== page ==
A leg-up for new stand-up
There’s something about stand-up comedy that is simply exhilarating: the feeling of a combative audience lying in wait — Billy Connolly calls it “the animal” — followed by those first vital, anxious moments of exchange, and the sheer electricity that sustains the whole thing.
This new BBC series of stand-up specials presents the stars of the future, most unknown here — so far, at least. It’s a bit of a relief not to have to stare at those same comic heads that now seem so tired from all that exposure on the British panel shows that seem to dominate ABC programming.
The British stand-up scene is a hotbed of creativity that attracts the most distinctive comic voices from around the world. In this series some of those acts join local British comedians in the intimate setting of the art deco BBC Radio Theatre, a nod to the BBC’s rich comedy heritage, a place where much contemporary radio humour Live From the BBC is still produced. It’s a lovely space too, a simple raised stage and only a few coloured lanterns like large Chinese balloons in red and mauve lighting the sole performer.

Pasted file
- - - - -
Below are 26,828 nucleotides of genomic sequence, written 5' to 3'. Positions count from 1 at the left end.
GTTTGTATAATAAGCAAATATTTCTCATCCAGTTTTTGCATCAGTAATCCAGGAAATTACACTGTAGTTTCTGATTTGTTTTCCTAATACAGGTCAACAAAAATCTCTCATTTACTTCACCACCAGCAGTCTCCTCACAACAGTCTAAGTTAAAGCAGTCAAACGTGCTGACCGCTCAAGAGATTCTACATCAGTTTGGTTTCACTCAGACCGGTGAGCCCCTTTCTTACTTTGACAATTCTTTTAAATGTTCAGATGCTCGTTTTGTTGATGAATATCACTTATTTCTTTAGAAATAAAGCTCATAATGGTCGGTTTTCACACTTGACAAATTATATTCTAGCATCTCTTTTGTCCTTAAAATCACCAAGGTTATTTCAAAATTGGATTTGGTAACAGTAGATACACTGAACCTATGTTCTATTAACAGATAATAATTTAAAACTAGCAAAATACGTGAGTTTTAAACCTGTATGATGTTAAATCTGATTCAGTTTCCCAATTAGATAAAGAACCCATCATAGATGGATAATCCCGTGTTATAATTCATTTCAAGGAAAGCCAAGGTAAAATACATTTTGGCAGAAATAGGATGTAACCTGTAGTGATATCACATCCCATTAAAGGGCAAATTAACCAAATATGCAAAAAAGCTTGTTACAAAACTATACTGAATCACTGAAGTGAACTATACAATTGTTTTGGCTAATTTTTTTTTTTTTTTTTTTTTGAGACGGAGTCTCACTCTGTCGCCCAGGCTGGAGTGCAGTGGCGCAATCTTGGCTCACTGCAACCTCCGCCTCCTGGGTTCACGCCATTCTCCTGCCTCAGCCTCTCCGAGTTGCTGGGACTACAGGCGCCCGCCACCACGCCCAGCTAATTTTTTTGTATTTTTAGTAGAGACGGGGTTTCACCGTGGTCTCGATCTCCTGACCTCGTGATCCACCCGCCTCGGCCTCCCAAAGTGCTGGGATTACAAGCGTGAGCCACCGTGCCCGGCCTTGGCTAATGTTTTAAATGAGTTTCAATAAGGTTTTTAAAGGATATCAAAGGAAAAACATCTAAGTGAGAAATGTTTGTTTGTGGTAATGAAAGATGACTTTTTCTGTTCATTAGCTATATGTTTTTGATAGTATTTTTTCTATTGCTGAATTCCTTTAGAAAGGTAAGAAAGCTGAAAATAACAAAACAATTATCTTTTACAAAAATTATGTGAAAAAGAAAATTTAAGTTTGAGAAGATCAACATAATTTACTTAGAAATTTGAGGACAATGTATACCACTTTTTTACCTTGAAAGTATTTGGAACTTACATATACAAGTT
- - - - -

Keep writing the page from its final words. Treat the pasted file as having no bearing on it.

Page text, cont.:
In this premiere episode, award-winning comedian Nish Kumar (“I’m a British Asian gentleman”) discusses the benefits of having an ethnically problematic appearance (“the voice of Downton Abbey and the face of Homeland”), reveals the true extent of his pessimistic tendencies and is caustically funny retelling his problems with airport security.
Joining him is rather sweetly droll Canadianborn Mae Martin (“Did everyone have a good childhood?”) doing her take on so-called “identity humour”, who gives us her pithy observations on living as a legal alien in London and what her prim parents make of it all. Saturday, 8.45pm, ABC Two
The sweetly droll Canadian-born comic Mae Martin performs on